The beliefs and values of the period encouraged women to be obedient wives and fulfill their domestic and familial caretaking responsibilities. As a woman’s role in Japanese society was to be a loyal spouse and an obedient mother, they were thus silenced to make any contribution towards their own lives including marriage, children, education and political or government issues. Such a value that Japanese women were expected to uphold was the driving reason for their restricted opportunities, as opposed to the men, who received a thorough and rightful education. During this period, however, the wife or children of a samurai were the only females within this class to be granted an education, but even then it was very restricted; their teachings were not to be used in politics or government. If women were to be taught it was only to learn elemental literacy. Nevertheless, the majority of women within Tokugawa society fulfilled their household duty and nurtured their children until they were grown. During the time of social upheaval, women were encouraged to be the moral foundation of the country of Japan. The traditional notion of the Confucian Family: father to son, senior to junior, husband to wife, was pushed by the government as it attempted to increase the birth rate so that Japan could compete on a more equal level with the countries of the West. This system gave women a responsibility in producing more children with their men to enable the birth of more boys to fight and protect their country. To the Japanese men this was an honorable task, but for some women it was a harsh sacrifice of the body and freedom as individuals. The Meiji Restoration (1867-1912) proved to be a time for increased developments, and consequently the life of the Japanese woman begin to drastically change. During early industrialization, women worked in factories under poor conditions, but by the end of the Meiji Era, these situations became less common. The late Meiji period proved to the first era in time that began to break the “good wife, wise mother,” mantra advocated by the government to strengthen the social fabric of the state along traditional lines. Although during the Meiji Restoration Japanese women continued to exhibit a lack of power within society or their families, they were now encouraged to be educated. Regardless, women were still under the influence of the man of the house and legally had no power. This is further emphasized under the Meiji Civil Code of 1888, a state document that formalized the roles and responsibilities of men, women, and families in the new nation under construction during the Meiji Period. This document gave the male head of the family absolute authority over family members. Men had the sole right to control family property, determine where each family member could live, approve or disapprove of marriages and divorce, and control inheritance. Such restrictions proved to be 3 sore obstacles standing in the Japanese woman’s way to social and domestic liberation. Barriers such as documents like the Meiji Civil Code slowed the feminist movement. This document is further expanded in the Meiji Constitution of 1889 and the Law of Election, which indicated that female citizens were denied the right to vote. It took a new generation of young intellectuals within the feminist movement to 4 fight for women’s right to vote in Japan, albeit this desire was not achieved until after World War Two when the election law was revised under the U. S. occupation of Japan. Given the rapid industrialization 5 and new social structures implemented under the Meiji Restoration, Japan experienced a great diversification of not only social and cultural identities, but of gender roles as well.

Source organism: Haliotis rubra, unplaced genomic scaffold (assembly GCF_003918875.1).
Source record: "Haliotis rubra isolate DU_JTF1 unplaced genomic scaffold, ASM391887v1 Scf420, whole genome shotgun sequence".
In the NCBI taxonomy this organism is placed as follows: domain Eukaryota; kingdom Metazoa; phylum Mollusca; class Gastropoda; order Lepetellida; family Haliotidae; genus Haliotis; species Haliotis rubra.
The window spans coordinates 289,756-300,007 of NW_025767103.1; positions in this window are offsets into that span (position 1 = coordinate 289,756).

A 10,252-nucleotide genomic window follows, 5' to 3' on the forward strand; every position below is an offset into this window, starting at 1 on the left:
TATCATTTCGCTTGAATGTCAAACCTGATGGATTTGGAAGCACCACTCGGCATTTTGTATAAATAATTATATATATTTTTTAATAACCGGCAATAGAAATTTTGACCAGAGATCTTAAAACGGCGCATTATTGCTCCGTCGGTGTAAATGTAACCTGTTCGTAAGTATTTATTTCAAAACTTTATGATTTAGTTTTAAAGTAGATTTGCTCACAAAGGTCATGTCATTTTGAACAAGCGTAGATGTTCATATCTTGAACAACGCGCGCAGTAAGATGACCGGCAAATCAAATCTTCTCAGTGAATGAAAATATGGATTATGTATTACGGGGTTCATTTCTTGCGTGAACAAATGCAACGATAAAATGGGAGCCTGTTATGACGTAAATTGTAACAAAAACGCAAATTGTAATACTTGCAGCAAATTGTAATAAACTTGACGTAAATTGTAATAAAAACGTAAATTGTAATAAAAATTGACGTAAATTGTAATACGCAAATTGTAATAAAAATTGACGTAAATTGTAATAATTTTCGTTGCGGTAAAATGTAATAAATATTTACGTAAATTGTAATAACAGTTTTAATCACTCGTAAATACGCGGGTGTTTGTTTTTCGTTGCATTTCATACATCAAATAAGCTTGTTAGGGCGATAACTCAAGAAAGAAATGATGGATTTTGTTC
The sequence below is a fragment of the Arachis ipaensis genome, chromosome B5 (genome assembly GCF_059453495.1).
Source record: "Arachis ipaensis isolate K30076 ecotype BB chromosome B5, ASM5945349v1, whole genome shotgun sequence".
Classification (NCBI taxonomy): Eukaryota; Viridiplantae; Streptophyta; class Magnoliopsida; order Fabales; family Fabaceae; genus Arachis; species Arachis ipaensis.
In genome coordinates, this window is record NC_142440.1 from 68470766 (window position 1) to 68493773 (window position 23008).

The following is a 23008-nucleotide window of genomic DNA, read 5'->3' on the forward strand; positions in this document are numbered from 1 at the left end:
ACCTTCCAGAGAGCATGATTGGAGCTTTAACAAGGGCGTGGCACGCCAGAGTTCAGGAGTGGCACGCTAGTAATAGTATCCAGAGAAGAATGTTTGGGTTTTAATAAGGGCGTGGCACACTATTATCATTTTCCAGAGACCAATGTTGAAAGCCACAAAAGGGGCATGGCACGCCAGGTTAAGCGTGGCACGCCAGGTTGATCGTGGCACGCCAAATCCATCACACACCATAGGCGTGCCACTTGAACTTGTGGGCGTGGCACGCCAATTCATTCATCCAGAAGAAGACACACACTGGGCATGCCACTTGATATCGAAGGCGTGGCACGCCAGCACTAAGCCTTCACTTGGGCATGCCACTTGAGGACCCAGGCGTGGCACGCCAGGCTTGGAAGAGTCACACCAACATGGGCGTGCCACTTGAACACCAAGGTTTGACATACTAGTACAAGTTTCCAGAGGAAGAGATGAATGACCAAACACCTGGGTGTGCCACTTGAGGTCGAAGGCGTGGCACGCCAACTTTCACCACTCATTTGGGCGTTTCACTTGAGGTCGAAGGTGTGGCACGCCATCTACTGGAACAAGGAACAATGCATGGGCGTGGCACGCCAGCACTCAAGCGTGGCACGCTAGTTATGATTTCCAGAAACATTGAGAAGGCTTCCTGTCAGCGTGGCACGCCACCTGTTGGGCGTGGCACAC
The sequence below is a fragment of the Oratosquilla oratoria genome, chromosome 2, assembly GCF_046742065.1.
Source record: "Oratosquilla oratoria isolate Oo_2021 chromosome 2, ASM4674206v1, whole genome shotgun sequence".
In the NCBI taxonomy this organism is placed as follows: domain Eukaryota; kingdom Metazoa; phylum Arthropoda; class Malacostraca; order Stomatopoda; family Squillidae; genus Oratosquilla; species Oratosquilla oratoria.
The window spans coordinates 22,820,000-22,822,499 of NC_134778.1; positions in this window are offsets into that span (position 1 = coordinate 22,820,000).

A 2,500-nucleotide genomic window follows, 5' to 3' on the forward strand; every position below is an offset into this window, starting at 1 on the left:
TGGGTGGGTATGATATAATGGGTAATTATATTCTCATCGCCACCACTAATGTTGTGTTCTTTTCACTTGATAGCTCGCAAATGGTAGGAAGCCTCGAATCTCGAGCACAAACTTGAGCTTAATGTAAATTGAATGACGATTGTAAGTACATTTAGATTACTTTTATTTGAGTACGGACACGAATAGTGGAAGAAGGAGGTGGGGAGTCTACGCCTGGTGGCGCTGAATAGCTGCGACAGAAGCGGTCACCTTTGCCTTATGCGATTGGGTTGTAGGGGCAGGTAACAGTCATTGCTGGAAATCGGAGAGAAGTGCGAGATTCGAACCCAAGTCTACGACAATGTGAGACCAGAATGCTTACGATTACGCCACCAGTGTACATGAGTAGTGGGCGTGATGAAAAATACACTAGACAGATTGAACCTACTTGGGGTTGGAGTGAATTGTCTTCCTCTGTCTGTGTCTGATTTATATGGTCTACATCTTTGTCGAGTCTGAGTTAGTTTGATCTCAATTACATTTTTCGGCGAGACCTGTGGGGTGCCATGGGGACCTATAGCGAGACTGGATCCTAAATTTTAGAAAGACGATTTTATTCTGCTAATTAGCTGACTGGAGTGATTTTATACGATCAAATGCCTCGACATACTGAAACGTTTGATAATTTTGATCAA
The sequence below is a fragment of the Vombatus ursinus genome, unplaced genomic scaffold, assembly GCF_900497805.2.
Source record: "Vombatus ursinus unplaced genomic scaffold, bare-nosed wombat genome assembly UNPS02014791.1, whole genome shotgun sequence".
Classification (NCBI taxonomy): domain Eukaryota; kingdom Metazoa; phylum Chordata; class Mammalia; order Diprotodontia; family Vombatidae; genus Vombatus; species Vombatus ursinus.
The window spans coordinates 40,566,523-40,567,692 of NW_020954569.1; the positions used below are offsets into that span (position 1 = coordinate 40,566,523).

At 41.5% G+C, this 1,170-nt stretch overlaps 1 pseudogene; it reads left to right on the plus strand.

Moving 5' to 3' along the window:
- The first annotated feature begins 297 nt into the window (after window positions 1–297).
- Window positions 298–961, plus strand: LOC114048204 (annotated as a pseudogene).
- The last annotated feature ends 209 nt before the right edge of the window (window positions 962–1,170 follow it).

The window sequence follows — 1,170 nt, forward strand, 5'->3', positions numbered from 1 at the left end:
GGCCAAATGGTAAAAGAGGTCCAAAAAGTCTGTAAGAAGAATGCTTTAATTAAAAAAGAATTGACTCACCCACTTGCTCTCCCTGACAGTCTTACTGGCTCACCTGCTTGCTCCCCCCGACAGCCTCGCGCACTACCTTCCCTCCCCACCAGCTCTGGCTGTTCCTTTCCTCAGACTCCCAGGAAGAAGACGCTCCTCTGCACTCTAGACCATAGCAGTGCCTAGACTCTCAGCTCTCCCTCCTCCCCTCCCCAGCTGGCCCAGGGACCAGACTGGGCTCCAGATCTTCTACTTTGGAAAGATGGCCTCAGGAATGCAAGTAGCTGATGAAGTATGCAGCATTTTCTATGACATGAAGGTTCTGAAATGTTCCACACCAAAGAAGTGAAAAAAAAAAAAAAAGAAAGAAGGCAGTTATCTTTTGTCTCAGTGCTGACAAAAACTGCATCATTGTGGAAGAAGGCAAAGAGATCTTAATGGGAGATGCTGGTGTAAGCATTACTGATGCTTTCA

The Taisho Era (1912-26), wedged between the nascent modernity of the Meiji Era (1867-1912) and the militarist movement of the early Showa (1926-1989), marked deep change and modernization in Japan. This era represented a continuation of Japan’s rise on the international scene and liberalism at home, as well as the country’s continued push for economic and political concessions. As with any rapid societal change, modernization of the Japanese nation and society was a complex process. Modernization included, but was not limited to, rapid industrial growth, new governmental and economic structures, transformation of economic roles and societal structures, and the forging of a national identity. It was an era influenced by and similar to the Roaring Age of innovation and excitement of the 1920s in the United States. The period saw a proliferation of social expression through magazines, movies, cafe and urban culture. With the evolving era, the Japanese woman unquestionably changed with the times as well. This was the period of the moga who was, in essence, the Japanese flapper: a sexually liberated, urban consumer who symbolized a new freedom of the individual and liberation of that individual from the past. While some in the state insisted that modern and imperial 6 could continue hand in hand, the apparent disagreement was evident in the varying role and portrayals of women. The changing role of women in Taisho Japan has influenced intellectuals such as Jun’ichirō Tanizaki through the novel Naomi. He crafts this literary text to reflect the evolution of the Japanese woman during the mid-nineteenth century and considers the increasingly complex and differentiated women that emerged in a modernizing Japan. Naomi opens with discussion of women in the Taisho period. Tanizaki elucidates that the progressive depictions of women, such as the titular Naomi, have been viewed as a discordance over Japan’s transition into the modern period. Thus, Tanizaki highlights the opposition Naomi, and ultimately the Japanese woman has, towards traditional Japan: Naomi is content to release herself into a new world of the liberated female, a species Japan had scarcely known before. This alludes to the new roles women experienced in Taisho Japan. Many women rejected the “good wife, wise mother” ideal and the embrace of moga or “modern girl” role. These young women adopted short hairstyles, hemlines, and freer attitudes toward dating and sexuality, much like the character Naomi. Naomi embodied a social and cultural revolution and embraced the liberation from traditional norms and roles. Naomi too refused to be hampered by traditional expectations for a woman to settle down and be a “good wife, wise mother,” and demanded that her significant other Jōji never subject her to a traditional marriage. Naomi personified the process of modernization. Tanizaki thus produces a thoughtful reflection on the Japanese woman’s definite struggle for cultural identity in the modern world. Tanizaki effectively uses Naomi to illustrate the momentous gender role transformation of Japan during the Taisho Era. Such an image highlights the changing nature of the self, in particular to women’s identity during this era. Naomi symbolizes of the female cultural and social revolution in Japan. At various points throughout the novel, Naomi is “transformed,” or even rather, “transforms herself” into a modern woman, which is strikingly evident when she returns to her former significant other Jōji and appears before him as a “black shape like a bear” that “burst into the room from the darkness outside. Whipping off a black garment and tossing it aside, an unfamiliar young Western woman stood there in a pale blue French crepe dress”. Here, Naomi is no longer recognizable to Jōji, similarly to the nearly unrecognizable transformation of the Japanese moga. Thus, Naomi’s transformation into a contemporary woman is symbolic of the Japanese woman’s desire since the Tokugawa Period to imagine a less rigid society.